Exploring the apartment Tim finds the room that his father had prepared for him in case he ever wanted to move in. See, Tim’s father left for Rime city after Tim’s mother died, leaving him with his grandmother because he just couldn’t deal with the terrible grief of losing his wife and raising a child. Tim was never able to forgive his father for leaving despite many efforts by his old man to bring Tim to Rime City so they could be a family again. Obviously, that’s a bit of a heavy moment but fortunately Tim discovers his father’s Pikachu hiding in the apartment and he’s wearing a little deerstalker hat and this is a good, good world.
So the conceit of Detective Pikachu, both game and film, is that this Pikachu can actually speak and be understood, but only by Tim Goodman. In the games, Pikachu speaks with a gruff, world weary voice for the obvious comedy of it and, when this movie was first announced way back in 2016, the internet decided that there was only one possible actor who could do justice to the role.
Danny deVito. Danny deVito! Perfect! Genius!
And the internet sprang into action!
Petitions were launched which garnered hundreds of thousands of signatures!
There were articles, fan campaigns, marches and protests!
“GIVE US DANNY DEVIKACHU!” cried the internet with one voice. “OR GIVE US DEATH!”
And Danny DeVito heard the people cry, and saw that they wanted, more than anything, for him to play Pikachu.
And Danny De Vito said:
“What the fuck is Pokémon? No.”
Not all stories have happy endings, children. Time you learned that.
Anyway, Pikachu is voiced by Ryan Reynolds and that’s great too.
Tim is understandably freaked out that this Pikachu is saying things other than its own name repeatedly but he has to put his mental breakdown on hold as the apartment is invaded by rabid, purple-eyed Aipom who chase him and Pikachu out into the street before seemingly returning to normal.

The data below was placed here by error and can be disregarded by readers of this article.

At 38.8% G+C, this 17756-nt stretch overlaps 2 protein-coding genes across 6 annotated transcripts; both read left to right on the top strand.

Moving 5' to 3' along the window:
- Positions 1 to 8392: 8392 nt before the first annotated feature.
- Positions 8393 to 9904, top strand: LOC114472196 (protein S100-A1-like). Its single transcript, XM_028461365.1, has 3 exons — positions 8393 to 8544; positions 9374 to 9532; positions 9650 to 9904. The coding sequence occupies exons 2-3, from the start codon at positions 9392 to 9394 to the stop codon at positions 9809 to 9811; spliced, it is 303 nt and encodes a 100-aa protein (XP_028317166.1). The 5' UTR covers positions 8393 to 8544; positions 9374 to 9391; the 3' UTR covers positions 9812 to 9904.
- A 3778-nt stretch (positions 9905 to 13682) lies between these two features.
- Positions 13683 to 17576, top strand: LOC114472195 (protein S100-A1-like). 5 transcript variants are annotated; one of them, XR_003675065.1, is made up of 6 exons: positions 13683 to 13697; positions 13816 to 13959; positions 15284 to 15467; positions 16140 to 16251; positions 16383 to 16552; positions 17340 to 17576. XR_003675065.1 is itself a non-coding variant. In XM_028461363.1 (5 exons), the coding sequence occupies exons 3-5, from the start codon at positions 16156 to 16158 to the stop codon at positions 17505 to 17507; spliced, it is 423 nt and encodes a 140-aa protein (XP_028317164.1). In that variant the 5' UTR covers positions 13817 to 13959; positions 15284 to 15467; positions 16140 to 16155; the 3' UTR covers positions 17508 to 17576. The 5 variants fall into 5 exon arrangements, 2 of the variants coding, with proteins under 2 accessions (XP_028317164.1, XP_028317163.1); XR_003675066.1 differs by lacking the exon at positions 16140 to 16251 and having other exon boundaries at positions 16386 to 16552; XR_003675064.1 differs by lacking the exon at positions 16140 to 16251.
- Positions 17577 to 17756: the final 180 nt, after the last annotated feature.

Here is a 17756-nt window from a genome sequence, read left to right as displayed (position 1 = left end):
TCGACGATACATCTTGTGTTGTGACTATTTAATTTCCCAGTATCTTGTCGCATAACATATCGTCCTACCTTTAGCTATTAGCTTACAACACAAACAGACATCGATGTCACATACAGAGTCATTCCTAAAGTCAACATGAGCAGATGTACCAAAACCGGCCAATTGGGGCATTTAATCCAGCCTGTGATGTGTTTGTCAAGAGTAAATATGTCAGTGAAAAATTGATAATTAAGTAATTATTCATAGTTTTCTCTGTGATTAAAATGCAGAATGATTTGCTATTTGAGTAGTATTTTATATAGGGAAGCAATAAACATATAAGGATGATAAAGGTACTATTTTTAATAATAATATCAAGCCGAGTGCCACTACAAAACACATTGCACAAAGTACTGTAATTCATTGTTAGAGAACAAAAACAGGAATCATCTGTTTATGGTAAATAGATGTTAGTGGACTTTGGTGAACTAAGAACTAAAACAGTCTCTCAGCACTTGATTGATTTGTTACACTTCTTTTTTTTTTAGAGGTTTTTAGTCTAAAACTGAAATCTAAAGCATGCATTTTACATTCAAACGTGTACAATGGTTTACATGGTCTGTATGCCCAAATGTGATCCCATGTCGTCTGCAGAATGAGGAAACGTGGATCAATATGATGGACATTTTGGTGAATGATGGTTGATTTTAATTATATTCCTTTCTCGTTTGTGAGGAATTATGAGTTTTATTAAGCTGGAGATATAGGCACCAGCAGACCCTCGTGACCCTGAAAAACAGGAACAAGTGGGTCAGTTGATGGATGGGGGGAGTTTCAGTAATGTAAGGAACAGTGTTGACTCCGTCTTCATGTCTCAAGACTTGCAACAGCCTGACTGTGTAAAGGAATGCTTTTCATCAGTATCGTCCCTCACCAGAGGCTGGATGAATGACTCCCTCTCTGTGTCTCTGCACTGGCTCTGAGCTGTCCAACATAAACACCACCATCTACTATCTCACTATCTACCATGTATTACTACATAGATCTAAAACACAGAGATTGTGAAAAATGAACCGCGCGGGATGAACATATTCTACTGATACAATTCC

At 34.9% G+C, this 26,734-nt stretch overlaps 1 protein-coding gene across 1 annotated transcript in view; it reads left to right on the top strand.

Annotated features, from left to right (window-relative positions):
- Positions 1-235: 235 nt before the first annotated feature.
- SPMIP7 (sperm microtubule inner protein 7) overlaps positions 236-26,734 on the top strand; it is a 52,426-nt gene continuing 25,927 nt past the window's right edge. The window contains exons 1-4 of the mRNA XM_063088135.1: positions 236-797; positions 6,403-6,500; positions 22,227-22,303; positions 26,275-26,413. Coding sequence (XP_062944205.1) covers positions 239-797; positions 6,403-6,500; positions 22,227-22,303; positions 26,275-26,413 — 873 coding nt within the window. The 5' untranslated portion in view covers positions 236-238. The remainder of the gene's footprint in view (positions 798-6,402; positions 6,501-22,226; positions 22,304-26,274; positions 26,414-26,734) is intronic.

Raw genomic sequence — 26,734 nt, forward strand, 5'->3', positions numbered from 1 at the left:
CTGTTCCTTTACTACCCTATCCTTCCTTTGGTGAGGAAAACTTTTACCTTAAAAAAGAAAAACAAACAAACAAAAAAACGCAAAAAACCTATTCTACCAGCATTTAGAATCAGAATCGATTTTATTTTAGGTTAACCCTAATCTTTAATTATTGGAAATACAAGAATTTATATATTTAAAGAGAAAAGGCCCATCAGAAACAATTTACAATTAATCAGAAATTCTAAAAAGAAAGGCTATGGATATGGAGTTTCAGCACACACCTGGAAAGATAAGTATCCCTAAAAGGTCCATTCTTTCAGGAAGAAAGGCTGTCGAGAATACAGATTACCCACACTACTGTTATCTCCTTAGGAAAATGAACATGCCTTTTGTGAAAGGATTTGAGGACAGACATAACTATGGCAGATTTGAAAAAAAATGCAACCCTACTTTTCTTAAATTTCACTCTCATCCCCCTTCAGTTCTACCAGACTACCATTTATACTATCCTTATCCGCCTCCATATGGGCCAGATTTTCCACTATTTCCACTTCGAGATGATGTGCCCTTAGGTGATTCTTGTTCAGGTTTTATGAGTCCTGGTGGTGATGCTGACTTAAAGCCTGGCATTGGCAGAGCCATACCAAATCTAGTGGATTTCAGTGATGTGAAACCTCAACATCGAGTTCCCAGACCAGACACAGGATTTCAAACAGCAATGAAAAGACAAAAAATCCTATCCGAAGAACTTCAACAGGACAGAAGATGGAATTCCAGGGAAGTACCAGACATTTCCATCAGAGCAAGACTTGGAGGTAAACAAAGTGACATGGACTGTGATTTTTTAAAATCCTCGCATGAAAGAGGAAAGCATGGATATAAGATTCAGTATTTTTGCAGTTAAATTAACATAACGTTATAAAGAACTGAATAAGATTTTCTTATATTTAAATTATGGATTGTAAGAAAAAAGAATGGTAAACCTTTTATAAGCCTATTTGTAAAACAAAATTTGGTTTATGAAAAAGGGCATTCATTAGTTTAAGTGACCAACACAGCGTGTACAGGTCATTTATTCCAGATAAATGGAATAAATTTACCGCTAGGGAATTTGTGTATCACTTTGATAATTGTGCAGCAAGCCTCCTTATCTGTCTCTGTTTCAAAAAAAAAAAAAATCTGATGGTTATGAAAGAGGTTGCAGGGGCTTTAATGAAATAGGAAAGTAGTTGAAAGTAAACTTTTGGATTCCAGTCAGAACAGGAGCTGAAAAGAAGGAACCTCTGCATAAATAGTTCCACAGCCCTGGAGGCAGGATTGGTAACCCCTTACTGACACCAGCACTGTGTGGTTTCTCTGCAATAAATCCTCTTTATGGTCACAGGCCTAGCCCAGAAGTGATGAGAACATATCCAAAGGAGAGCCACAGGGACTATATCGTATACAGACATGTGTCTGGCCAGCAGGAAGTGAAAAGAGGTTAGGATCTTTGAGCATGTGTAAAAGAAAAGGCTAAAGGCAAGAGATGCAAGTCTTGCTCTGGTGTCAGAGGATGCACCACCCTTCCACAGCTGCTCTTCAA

Pikachu takes Tim to get a coffee and tells him that he was Harry’s partner but that he’s suffering from amnesia and doesn’t remember anything from before the car accident. Nice little bit of characterisation here: in the café Tim takes out his phone and holds it to his head while talking to Pikachu so that the other patrons think he’s on a call and not crazy. So many movies have the protagonist who can talk to a ghost or a magic cat or whatever just talking away without any regard to how crazy they look. The pantomime with the phone makes Tim seem smart and canny, it’s a nice touch.
Pikachu tells Tim that all he knows for sure is that he’s a detective and that he has to find Harry Goodman and Tim tells him that Harry is dead. Pikachu refuses to believe that because the cops never found a body and…yeah, that’s an excellent point. If they don’t have a corpse the police absolutely should be treating this as a missing person case. Anyway, Pikachu offers to help Tim find his father and Tim’s all “nah, it’s fine I wasn’t even using it” but eventually he relents.
Another thing about this movie that really is better than it had any right to be is the script, which has a delicious strain of dark humour running through it that stays just on the right side of family friendly to avoid being nasty and mean-spirited. One of my favourite scenes is where Tim and Pikachu interrogate a Mr. Mime for info by threatening to burn him alive…through mime. It works because the absurdity of the situation undercuts the inherent brutality and also because it’s Mr. Mime and fuck Mr. Mime.
The trail leads them to an underground Pokémon battling ring where they end up getting arrested by Yashida, who is no doubt very relieved that Tim is into Pokémon now and won’t be sent to the Happiness Camps. Tim tells Yashida that he’s looking for Harry because he think’s he’s still alive and Yashida shows him footage of the crash, saying that no one could have survived it. Which yeah…if he was in the car.
In which case there’d be a body. But there was no body. Sooo…who the fuck is in charge of these cops?
Anyway, Tim takes Yashida’s extremely circular logic to heart and finally accepts that his father is dead.
He goes and sits on a bench and has a quiet, heartfelt conversation with Pikachu about his father and all the missed opportunities he had to rebuild their relationship that he never took.
And I don’t know what happened here guys but it’s good. It’s just really good, beautifully acted and well written human drama. I mean…I am genuinely moved by this young man’s loss and it’s a video game adaptation about a lightning-farting yellow rodent (I can say that, I’m a rodent).
It just seems that everyone involved in this refused to phone it in and brought their A-game. More power to ’em.
Anyway, it’s about this time in a noir mystery when then hero is brought to lair of the mysterious sinister millionaire who seems to be a potential ally but will inevitably be revealed to be the real villain behind this whole thing.